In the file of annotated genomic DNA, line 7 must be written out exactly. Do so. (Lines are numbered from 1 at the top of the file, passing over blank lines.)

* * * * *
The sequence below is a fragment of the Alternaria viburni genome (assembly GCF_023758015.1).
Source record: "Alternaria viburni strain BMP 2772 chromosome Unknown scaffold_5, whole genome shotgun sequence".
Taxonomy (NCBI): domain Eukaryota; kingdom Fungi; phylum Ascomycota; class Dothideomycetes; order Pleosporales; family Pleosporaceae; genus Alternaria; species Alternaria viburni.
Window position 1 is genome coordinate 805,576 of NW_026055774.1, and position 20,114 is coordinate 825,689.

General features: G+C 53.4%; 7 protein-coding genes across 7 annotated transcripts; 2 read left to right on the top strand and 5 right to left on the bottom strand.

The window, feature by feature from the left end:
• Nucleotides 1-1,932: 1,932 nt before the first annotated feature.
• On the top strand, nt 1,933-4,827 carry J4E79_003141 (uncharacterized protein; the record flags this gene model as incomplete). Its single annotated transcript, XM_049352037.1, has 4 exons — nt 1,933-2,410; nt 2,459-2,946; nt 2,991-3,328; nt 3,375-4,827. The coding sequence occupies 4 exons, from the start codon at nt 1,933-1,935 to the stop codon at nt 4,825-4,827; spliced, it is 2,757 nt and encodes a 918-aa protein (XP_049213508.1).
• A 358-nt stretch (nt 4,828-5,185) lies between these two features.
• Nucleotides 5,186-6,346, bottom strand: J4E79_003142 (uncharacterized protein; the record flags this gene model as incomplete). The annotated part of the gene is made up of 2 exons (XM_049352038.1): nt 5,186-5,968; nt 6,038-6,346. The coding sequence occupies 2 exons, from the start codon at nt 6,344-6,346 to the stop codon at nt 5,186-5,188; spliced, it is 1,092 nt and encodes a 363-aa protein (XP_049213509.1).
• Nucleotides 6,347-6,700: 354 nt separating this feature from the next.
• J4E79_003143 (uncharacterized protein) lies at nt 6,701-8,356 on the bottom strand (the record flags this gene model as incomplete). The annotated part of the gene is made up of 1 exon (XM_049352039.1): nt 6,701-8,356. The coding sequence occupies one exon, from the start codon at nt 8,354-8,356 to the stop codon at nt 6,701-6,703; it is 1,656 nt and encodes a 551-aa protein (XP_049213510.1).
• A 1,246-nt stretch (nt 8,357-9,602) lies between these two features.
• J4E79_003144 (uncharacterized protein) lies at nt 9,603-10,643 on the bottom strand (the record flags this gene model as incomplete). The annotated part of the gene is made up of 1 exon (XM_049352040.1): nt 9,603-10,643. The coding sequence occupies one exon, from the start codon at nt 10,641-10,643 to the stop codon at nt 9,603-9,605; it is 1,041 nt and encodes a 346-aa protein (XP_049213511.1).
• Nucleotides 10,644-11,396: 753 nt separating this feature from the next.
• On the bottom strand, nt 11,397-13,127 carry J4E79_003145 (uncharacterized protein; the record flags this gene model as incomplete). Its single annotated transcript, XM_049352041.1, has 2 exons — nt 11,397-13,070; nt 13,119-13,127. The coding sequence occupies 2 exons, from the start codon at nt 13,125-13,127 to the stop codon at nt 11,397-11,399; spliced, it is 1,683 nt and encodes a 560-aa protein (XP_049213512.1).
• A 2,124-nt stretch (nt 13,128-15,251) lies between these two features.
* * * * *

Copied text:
• Nucleotides 1-1,932: 1,932 nt before the first annotated feature.